# How to Calculate the Square Root of a Float in C#

How to Calculate the Square Root of a Float in C# .. Like Core.Sqrt in XNA

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Use powerful magic - 0x5f3759df –  jball Dec 3 '10 at 21:18
That magic is the inverse square-root. But similar magic exists for sqrt. And this loses precision. –  CodesInChaos Dec 3 '10 at 21:22
@CodeInChaos - the second code sample in the article has an implementation for sqrt: "Note that the only real difference is in the return value – instead of returning y, return number*y as the square root" –  jball Dec 3 '10 at 21:26
@CodeInChaos Does that mean I am to use "(float)Math.Sqrt(inputFloat)" yes? –  Chris Dec 3 '10 at 21:26
yes. What jball posted in mainly a cool curiosity and only useful if performance is much more important than precision. First I'd use simple built in stuff and only switch to complicated solutions if performance really requires it, and profiling shows that the change actually matters. –  CodesInChaos Dec 3 '10 at 21:29
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Calculate it for `double` and then cast back to float. May be a bit slow, but should work.

``````(float)Math.Sqrt(inputFloat)
``````
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wont it loose precision? –  Chris Dec 3 '10 at 21:14
I've always hoped that somehow .Net would optimize this to be an all-float (all 32-bit) operation behind the scenes. Does anyone know if this gets optimized? –  Detmar Dec 3 '10 at 21:15
@Chris: no, there's a well-known theorem of floating point analysis that guarantees that this will give you the correct result. –  Stephen Canon Dec 3 '10 at 21:16
Since double has a much higher precision than `float` the loss will be very small or non existent. By using floats you already said you don't care much about precision. –  CodesInChaos Dec 3 '10 at 21:19
@CodeInChaos: note that the precision loss isn't even "very small". Assuming that the conversions and double-precision square root are correctly-rounded, this delivers a correctly-rounded single-precision square root for all possible inputs. –  Stephen Canon Dec 3 '10 at 21:40

Hate to say this, but 0x5f3759df seems to take 3x as long as Math.Sqrt. I just did some testing with timers. Math.Sqrt in a for-loop accessing pre-calculated arrays resulted in approx 80ms. 0x5f3759df under the same circumstances resulted in 180+ms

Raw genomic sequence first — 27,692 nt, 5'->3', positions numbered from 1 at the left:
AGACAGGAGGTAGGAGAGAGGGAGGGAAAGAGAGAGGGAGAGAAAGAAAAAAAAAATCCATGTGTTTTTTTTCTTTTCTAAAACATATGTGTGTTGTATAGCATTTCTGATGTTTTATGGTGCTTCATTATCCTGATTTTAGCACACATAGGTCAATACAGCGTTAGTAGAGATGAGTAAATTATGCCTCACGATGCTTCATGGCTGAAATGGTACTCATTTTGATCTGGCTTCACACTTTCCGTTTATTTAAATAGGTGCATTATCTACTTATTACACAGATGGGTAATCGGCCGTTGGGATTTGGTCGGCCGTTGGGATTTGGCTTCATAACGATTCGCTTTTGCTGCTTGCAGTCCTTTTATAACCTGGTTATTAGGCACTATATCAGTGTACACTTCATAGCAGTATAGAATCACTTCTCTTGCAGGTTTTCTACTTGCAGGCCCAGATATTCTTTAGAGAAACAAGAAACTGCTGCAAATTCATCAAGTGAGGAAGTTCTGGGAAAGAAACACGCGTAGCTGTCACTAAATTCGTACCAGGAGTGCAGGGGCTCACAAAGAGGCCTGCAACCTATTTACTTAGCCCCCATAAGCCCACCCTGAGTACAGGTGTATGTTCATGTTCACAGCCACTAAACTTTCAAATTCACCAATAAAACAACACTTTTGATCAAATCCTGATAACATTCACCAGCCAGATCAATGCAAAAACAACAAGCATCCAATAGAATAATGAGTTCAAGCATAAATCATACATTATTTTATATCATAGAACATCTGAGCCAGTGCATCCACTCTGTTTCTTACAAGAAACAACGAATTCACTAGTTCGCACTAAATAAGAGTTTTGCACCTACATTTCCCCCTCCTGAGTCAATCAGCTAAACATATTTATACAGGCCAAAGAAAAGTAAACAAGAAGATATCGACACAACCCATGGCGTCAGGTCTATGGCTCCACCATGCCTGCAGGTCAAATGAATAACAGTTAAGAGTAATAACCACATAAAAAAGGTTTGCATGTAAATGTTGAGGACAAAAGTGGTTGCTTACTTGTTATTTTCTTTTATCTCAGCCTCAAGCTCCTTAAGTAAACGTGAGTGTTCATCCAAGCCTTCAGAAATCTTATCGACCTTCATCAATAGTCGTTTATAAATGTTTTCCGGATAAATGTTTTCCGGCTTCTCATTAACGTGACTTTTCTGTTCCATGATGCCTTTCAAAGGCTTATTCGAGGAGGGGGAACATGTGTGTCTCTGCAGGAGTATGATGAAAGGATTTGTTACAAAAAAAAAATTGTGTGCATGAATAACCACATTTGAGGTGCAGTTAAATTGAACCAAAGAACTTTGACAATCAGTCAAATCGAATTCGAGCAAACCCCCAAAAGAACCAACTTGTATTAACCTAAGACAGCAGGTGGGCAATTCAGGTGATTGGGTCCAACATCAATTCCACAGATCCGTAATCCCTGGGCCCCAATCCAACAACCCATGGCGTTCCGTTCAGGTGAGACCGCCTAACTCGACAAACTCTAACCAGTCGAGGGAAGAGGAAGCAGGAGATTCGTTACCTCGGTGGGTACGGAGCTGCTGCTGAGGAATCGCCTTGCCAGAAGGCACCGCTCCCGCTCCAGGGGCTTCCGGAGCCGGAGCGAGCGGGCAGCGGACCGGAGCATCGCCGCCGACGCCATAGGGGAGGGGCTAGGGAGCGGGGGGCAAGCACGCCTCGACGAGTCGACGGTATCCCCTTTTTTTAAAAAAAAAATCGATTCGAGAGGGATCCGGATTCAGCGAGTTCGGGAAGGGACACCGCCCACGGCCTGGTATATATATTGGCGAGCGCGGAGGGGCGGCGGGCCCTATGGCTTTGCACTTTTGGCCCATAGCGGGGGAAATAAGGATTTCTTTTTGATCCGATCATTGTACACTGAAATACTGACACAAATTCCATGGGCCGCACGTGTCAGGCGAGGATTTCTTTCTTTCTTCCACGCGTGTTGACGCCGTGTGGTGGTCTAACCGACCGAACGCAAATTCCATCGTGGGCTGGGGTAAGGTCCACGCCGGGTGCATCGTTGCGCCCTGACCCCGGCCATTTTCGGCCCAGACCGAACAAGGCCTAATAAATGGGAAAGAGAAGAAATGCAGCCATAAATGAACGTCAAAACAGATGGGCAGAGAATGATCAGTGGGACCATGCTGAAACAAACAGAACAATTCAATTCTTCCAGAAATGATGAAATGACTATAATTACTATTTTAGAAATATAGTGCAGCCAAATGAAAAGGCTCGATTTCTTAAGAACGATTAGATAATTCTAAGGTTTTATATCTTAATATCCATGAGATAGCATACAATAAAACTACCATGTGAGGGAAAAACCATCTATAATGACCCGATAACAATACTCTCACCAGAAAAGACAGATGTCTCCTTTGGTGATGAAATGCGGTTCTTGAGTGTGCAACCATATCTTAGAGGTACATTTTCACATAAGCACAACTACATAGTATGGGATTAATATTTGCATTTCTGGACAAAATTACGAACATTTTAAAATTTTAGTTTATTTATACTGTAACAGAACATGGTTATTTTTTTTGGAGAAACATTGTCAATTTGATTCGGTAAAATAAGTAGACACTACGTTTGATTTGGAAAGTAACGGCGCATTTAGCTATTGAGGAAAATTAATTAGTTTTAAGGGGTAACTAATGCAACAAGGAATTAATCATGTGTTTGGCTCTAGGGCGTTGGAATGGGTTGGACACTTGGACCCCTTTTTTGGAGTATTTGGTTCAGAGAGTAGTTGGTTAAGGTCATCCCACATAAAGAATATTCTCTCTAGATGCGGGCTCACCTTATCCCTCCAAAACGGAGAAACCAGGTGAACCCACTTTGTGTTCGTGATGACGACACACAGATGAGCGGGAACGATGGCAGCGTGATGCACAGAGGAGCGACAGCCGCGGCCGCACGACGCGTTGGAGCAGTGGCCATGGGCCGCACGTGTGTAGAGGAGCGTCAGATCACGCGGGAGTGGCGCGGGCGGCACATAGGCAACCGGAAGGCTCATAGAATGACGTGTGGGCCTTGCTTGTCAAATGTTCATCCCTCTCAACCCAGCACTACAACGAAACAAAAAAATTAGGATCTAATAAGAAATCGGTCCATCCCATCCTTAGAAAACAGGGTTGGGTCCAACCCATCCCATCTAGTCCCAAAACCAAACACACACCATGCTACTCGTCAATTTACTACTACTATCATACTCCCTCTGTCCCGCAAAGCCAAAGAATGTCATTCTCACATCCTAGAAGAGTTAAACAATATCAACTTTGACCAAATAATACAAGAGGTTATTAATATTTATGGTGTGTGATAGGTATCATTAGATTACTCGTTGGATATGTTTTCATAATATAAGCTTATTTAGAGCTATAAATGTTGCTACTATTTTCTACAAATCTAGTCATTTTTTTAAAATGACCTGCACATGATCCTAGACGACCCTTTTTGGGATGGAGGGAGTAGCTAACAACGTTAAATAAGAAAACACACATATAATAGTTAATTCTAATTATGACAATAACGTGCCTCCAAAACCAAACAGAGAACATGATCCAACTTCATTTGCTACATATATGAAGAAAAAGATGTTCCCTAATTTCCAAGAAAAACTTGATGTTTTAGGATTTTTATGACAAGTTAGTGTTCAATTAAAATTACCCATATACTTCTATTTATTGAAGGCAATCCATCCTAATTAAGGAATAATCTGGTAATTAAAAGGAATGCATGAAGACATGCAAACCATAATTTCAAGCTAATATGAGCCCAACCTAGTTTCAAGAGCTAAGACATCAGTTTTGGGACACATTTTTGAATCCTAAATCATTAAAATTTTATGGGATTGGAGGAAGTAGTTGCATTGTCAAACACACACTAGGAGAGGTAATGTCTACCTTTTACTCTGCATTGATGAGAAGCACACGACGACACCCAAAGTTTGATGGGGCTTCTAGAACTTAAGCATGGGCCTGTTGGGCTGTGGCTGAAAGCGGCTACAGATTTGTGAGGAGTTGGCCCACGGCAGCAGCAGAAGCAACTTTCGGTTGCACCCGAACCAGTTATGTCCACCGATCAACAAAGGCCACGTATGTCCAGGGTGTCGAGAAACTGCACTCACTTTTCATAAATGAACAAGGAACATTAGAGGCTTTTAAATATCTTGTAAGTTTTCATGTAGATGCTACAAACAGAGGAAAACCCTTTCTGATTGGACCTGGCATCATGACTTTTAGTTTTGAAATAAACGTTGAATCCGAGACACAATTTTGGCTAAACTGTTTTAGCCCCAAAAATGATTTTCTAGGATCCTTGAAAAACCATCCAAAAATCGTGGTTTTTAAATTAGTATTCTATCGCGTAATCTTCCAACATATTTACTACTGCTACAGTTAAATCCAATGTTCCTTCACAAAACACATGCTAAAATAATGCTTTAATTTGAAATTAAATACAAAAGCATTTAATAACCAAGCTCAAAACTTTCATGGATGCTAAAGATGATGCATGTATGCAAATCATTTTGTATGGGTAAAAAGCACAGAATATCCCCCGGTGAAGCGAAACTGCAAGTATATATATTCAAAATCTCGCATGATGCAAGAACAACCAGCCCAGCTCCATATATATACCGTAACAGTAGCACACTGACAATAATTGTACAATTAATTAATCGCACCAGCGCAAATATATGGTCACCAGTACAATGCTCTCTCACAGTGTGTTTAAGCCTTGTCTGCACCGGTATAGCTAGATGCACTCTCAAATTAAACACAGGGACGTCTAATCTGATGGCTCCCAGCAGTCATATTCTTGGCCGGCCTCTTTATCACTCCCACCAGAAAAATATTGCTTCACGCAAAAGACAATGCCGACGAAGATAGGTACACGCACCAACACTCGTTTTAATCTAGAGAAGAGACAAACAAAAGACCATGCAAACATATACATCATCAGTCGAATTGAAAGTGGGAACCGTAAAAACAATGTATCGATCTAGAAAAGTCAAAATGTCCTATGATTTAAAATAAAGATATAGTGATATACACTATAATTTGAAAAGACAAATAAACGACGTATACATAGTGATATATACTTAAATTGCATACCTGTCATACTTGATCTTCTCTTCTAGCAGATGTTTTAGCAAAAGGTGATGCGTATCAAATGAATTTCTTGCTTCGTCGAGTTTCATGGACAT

The test was conducted several times using the Release mode optimizations.

Source below:

``````/*
================
SquareRootFloat
================
*/
unsafe static void SquareRootFloat(ref float number, out float result)
{
long i;
float x, y;
const float f = 1.5F;

x = number * 0.5F;
y = number;
i = *(long*)&y;
i = 0x5f3759df - (i >> 1);
y = *(float*)&i;
y = y * (f - (x * y * y));
y = y * (f - (x * y * y));
result = number * y;
}

/*
================
SquareRootFloat
================
*/
unsafe static float SquareRootFloat(float number)
{
long i;
float x, y;
const float f = 1.5F;

x = number * 0.5F;
y = number;
i = *(long*)&y;
i = 0x5f3759df - (i >> 1);
y = *(float*)&i;
y = y * (f - (x * y * y));
y = y * (f - (x * y * y));
return number * y;
}

/// <summary>
/// The main entry point for the application.
/// </summary>
static void Main()
{
int Cycles = 10000000;
Random rnd = new Random();
float[] Values = new float[Cycles];
for (int i = 0; i < Cycles; i++)
Values[i] = (float)(rnd.NextDouble() * 10000.0);

TimeSpan SqrtTime;

float[] Results = new float[Cycles];

DateTime Start = DateTime.Now;

for (int i = 0; i < Cycles; i++)
{
SquareRootFloat(ref Values[i], out Results[i]);
//Results[i] = (float)Math.Sqrt((float)Values[i]);
//Results[i] = SquareRootFloat(Values[i]);
}

DateTime End = DateTime.Now;

SqrtTime = End - Start;

Console.WriteLine("Sqrt was " + SqrtTime.TotalMilliseconds.ToString() + " long");
}
}
``````
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To be honest, this seems pretty off-topic, but is interesting anyway! –  Dudeson Apr 3 '13 at 9:03